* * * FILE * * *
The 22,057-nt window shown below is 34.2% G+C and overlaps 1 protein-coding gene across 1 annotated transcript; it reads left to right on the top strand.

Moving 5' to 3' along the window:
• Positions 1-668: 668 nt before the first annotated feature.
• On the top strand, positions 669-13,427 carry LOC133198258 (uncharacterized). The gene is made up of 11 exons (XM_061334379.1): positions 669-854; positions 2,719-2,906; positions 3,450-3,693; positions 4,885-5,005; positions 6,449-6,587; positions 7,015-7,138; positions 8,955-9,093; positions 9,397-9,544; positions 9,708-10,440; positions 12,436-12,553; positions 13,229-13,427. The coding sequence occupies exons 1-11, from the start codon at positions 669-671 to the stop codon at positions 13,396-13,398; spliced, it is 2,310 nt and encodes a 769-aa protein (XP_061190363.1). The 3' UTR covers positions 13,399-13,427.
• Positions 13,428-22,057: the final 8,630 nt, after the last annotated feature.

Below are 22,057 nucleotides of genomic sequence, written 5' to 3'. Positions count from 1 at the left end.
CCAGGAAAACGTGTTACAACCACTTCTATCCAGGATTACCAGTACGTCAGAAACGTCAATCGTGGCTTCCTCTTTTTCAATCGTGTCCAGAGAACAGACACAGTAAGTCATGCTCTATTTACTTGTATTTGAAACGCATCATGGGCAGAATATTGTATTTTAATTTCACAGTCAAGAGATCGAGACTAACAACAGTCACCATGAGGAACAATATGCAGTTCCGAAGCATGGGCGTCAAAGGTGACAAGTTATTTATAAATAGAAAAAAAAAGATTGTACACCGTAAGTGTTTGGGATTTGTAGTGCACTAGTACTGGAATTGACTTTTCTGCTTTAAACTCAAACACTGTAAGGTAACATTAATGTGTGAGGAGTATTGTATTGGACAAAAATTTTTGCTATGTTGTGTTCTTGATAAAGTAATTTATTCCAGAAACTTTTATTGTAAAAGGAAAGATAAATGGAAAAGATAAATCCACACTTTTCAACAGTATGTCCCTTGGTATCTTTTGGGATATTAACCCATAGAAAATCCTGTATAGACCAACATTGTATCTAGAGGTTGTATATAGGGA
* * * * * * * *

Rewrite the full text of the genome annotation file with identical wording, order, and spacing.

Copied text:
The 22,057-nt window shown below is 34.2% G+C and overlaps 1 protein-coding gene across 1 annotated transcript; it reads left to right on the top strand.

Moving 5' to 3' along the window:
• Positions 1-668: 668 nt before the first annotated feature.
• On the top strand, positions 669-13,427 carry LOC133198258 (uncharacterized). The gene is made up of 11 exons (XM_061334379.1): positions 669-854; positions 2,719-2,906; positions 3,450-3,693; positions 4,885-5,005; positions 6,449-6,587; positions 7,015-7,138; positions 8,955-9,093; positions 9,397-9,544; positions 9,708-10,440; positions 12,436-12,553; positions 13,229-13,427. The coding sequence occupies exons 1-11, from the start codon at positions 669-671 to the stop codon at positions 13,396-13,398; spliced, it is 2,310 nt and encodes a 769-aa protein (XP_061190363.1). The 3' UTR covers positions 13,399-13,427.
• Positions 13,428-22,057: the final 8,630 nt, after the last annotated feature.

Below are 22,057 nucleotides of genomic sequence, written 5' to 3'. Positions count from 1 at the left end.
CCAGGAAAACGTGTTACAACCACTTCTATCCAGGATTACCAGTACGTCAGAAACGTCAATCGTGGCTTCCTCTTTTTCAATCGTGTCCAGAGAACAGACACAGTAAGTCATGCTCTATTTACTTGTATTTGAAACGCATCATGGGCAGAATATTGTATTTTAATTTCACAGTCAAGAGATCGAGACTAACAACAGTCACCATGAGGAACAATATGCAGTTCCGAAGCATGGGCGTCAAAGGTGACAAGTTATTTATAAATAGAAAAAAAAAGATTGTACACCGTAAGTGTTTGGGATTTGTAGTGCACTAGTACTGGAATTGACTTTTCTGCTTTAAACTCAAACACTGTAAGGTAACATTAATGTGTGAGGAGTATTGTATTGGACAAAAATTTTTGCTATGTTGTGTTCTTGATAAAGTAATTTATTCCAGAAACTTTTATTGTAAAAGGAAAGATAAATGGAAAAGATAAATCCACACTTTTCAACAGTATGTCCCTTGGTATCTTTTGGGATATTAACCCATAGAAAATCCTGTATAGACCAACATTGTATCTAGAGGTTGTATATAGGGA